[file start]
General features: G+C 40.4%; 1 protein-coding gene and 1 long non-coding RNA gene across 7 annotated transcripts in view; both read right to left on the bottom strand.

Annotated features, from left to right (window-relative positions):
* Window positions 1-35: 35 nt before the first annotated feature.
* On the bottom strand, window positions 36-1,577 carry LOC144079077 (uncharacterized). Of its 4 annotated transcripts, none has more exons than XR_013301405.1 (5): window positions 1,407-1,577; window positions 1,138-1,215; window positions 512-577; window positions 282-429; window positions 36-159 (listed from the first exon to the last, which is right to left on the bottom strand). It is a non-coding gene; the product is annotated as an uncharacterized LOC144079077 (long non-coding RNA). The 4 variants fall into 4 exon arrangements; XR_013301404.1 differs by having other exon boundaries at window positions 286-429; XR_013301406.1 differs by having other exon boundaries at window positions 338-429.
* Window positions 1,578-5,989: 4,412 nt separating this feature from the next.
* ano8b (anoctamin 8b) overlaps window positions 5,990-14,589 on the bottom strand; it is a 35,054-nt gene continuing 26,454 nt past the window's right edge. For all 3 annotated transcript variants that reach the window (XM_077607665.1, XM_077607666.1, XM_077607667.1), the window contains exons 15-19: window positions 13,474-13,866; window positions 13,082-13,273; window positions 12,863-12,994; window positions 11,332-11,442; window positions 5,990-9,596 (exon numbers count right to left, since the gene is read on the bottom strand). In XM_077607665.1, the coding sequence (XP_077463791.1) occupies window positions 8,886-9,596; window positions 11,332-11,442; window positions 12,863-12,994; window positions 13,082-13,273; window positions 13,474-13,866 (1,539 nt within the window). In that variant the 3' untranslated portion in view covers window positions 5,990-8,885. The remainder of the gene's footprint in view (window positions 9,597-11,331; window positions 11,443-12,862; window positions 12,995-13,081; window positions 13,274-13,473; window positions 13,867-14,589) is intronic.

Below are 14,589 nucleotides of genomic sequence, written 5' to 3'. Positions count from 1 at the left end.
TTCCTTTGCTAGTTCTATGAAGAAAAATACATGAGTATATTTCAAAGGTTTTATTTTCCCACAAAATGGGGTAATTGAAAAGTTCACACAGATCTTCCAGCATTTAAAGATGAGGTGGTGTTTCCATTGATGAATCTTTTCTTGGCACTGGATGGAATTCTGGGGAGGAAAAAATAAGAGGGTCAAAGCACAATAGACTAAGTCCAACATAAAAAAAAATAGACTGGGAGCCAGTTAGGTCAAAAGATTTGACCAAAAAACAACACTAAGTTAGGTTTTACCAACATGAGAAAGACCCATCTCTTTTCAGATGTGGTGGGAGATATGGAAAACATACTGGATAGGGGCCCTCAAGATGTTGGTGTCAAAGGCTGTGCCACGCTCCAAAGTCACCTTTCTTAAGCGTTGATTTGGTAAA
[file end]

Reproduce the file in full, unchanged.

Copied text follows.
General features: G+C 40.4%; 1 protein-coding gene and 1 long non-coding RNA gene across 7 annotated transcripts in view; both read right to left on the bottom strand.

Annotated features, from left to right (window-relative positions):
* Window positions 1-35: 35 nt before the first annotated feature.
* On the bottom strand, window positions 36-1,577 carry LOC144079077 (uncharacterized). Of its 4 annotated transcripts, none has more exons than XR_013301405.1 (5): window positions 1,407-1,577; window positions 1,138-1,215; window positions 512-577; window positions 282-429; window positions 36-159 (listed from the first exon to the last, which is right to left on the bottom strand). It is a non-coding gene; the product is annotated as an uncharacterized LOC144079077 (long non-coding RNA). The 4 variants fall into 4 exon arrangements; XR_013301404.1 differs by having other exon boundaries at window positions 286-429; XR_013301406.1 differs by having other exon boundaries at window positions 338-429.
* Window positions 1,578-5,989: 4,412 nt separating this feature from the next.
* ano8b (anoctamin 8b) overlaps window positions 5,990-14,589 on the bottom strand; it is a 35,054-nt gene continuing 26,454 nt past the window's right edge. For all 3 annotated transcript variants that reach the window (XM_077607665.1, XM_077607666.1, XM_077607667.1), the window contains exons 15-19: window positions 13,474-13,866; window positions 13,082-13,273; window positions 12,863-12,994; window positions 11,332-11,442; window positions 5,990-9,596 (exon numbers count right to left, since the gene is read on the bottom strand). In XM_077607665.1, the coding sequence (XP_077463791.1) occupies window positions 8,886-9,596; window positions 11,332-11,442; window positions 12,863-12,994; window positions 13,082-13,273; window positions 13,474-13,866 (1,539 nt within the window). In that variant the 3' untranslated portion in view covers window positions 5,990-8,885. The remainder of the gene's footprint in view (window positions 9,597-11,331; window positions 11,443-12,862; window positions 12,995-13,081; window positions 13,274-13,473; window positions 13,867-14,589) is intronic.

Below are 14,589 nucleotides of genomic sequence, written 5' to 3'. Positions count from 1 at the left end.
TTCCTTTGCTAGTTCTATGAAGAAAAATACATGAGTATATTTCAAAGGTTTTATTTTCCCACAAAATGGGGTAATTGAAAAGTTCACACAGATCTTCCAGCATTTAAAGATGAGGTGGTGTTTCCATTGATGAATCTTTTCTTGGCACTGGATGGAATTCTGGGGAGGAAAAAATAAGAGGGTCAAAGCACAATAGACTAAGTCCAACATAAAAAAAAATAGACTGGGAGCCAGTTAGGTCAAAAGATTTGACCAAAAAACAACACTAAGTTAGGTTTTACCAACATGAGAAAGACCCATCTCTTTTCAGATGTGGTGGGAGATATGGAAAACATACTGGATAGGGGCCCTCAAGATGTTGGTGTCAAAGGCTGTGCCACGCTCCAAAGTCACCTTTCTTAAGCGTTGATTTGGTAAA